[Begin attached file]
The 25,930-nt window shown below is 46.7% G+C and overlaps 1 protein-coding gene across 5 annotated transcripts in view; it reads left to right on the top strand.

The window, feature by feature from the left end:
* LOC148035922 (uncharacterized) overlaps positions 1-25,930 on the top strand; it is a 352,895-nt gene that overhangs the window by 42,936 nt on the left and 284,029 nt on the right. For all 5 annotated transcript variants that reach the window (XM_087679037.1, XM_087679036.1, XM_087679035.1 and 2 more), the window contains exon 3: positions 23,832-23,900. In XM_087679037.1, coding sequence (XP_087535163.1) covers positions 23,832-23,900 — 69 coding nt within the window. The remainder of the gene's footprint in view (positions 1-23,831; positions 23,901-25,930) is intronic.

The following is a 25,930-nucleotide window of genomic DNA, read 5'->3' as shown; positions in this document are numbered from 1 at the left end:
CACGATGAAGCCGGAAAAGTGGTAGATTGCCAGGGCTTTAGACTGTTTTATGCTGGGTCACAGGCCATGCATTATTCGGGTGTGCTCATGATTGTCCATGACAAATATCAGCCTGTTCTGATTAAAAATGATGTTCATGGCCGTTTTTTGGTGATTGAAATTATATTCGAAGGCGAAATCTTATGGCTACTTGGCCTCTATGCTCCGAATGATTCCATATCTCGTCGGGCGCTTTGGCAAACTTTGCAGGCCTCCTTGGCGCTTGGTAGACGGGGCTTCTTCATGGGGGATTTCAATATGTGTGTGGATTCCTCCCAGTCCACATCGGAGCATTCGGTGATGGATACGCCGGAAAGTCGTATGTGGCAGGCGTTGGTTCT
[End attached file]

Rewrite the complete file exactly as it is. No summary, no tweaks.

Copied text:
The 25,930-nt window shown below is 46.7% G+C and overlaps 1 protein-coding gene across 5 annotated transcripts in view; it reads left to right on the top strand.

The window, feature by feature from the left end:
* LOC148035922 (uncharacterized) overlaps positions 1-25,930 on the top strand; it is a 352,895-nt gene that overhangs the window by 42,936 nt on the left and 284,029 nt on the right. For all 5 annotated transcript variants that reach the window (XM_087679037.1, XM_087679036.1, XM_087679035.1 and 2 more), the window contains exon 3: positions 23,832-23,900. In XM_087679037.1, coding sequence (XP_087535163.1) covers positions 23,832-23,900 — 69 coding nt within the window. The remainder of the gene's footprint in view (positions 1-23,831; positions 23,901-25,930) is intronic.

The following is a 25,930-nucleotide window of genomic DNA, read 5'->3' as shown; positions in this document are numbered from 1 at the left end:
CACGATGAAGCCGGAAAAGTGGTAGATTGCCAGGGCTTTAGACTGTTTTATGCTGGGTCACAGGCCATGCATTATTCGGGTGTGCTCATGATTGTCCATGACAAATATCAGCCTGTTCTGATTAAAAATGATGTTCATGGCCGTTTTTTGGTGATTGAAATTATATTCGAAGGCGAAATCTTATGGCTACTTGGCCTCTATGCTCCGAATGATTCCATATCTCGTCGGGCGCTTTGGCAAACTTTGCAGGCCTCCTTGGCGCTTGGTAGACGGGGCTTCTTCATGGGGGATTTCAATATGTGTGTGGATTCCTCCCAGTCCACATCGGAGCATTCGGTGATGGATACGCCGGAAAGTCGTATGTGGCAGGCGTTGGTTCT